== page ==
All the attention going into the race was around those three where it was expected to take a world record to win and it was entirely possible that a sub-4:00 swim would not win a medal.

Titmus won the heavily anticipated race in a new world record - an other-worldly 3:55.38, while Ledecky won the silver some three seconds behind at 3:58.73. But it wasn’t McIntosh on the bronze medal dais - instead it was New Zealand’s Erika Fairweather at 3:59.59.

“I am so stoked dropping below the 4:00 mark,” Fairweather said after the race in Fukuoka - a barrier she also dipped under in Doha. “That was the goal for a while. I dropped to 4:00 a couple of months ago, so to have this performance was pretty cool.

“I didn't expect to be in that position with Summer in my sights. But I have a pretty strong last 50. I think those three are phenomenal swimmers and I knew that there was always going to be a massive battle there. To fly under the radar and to stay with them was good and kind of took the pressure off a little bit.”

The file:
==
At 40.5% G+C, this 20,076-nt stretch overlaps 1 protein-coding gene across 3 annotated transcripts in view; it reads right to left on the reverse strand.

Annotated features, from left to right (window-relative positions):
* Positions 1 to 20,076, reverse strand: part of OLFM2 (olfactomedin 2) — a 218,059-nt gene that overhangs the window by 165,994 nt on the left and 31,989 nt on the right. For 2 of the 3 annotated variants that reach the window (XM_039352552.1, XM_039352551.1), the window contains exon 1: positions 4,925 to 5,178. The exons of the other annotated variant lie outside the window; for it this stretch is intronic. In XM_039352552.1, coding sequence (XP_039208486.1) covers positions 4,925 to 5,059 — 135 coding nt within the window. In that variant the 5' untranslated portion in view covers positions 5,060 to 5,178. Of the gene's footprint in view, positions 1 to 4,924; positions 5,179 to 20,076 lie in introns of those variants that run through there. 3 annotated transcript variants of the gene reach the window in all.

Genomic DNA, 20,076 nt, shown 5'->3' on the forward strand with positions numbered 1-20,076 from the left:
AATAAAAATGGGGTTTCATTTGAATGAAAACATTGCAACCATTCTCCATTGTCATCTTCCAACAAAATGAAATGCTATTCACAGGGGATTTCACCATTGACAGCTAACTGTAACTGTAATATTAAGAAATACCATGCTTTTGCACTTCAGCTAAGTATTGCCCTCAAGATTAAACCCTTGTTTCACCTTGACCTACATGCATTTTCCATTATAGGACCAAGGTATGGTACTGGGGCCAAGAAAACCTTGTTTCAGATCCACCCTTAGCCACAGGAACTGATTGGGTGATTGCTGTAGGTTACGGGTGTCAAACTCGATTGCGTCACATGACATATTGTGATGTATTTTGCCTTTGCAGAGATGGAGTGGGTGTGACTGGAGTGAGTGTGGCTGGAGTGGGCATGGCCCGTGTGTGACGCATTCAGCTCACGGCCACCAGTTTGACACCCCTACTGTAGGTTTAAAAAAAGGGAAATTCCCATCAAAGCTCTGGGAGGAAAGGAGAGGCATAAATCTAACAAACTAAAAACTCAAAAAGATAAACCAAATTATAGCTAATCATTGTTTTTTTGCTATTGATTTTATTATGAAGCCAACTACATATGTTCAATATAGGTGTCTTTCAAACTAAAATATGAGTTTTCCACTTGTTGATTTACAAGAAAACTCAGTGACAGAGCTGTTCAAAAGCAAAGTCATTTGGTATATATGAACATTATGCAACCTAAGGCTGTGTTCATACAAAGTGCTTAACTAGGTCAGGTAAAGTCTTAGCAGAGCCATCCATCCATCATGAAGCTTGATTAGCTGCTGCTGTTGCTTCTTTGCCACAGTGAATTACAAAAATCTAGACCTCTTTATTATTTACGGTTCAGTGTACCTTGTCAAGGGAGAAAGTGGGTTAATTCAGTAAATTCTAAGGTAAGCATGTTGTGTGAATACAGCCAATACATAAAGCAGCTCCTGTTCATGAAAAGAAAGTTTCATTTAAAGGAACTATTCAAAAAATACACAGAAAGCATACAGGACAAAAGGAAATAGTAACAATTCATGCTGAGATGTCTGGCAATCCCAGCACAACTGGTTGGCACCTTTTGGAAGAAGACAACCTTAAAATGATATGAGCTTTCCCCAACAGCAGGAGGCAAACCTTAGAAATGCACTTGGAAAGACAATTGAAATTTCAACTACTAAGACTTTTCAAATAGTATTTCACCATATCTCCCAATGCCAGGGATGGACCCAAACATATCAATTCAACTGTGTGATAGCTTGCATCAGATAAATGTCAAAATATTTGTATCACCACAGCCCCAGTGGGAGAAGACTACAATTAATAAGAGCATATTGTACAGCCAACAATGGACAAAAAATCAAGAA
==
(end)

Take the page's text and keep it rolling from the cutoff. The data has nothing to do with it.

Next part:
It was a huge moment for Fairweather and swimming in New Zealand. Rugby is the dominant sport in the small island nation east of Australia - the national team won the silver medal at the World Cup last year. Swimming has raised a larger profile however thanks in part to the likes of Fairweather and Commonwealth champion Lewis Clareburt, and they are inspiring the next generation.

“At our program down here, we have little kids on the poolside and they train at the same time as us,” Fairweather said. “We range from beginner swimmers who are just trying to compete to high performance. Them being able to see us and see us training has helped inspire them.”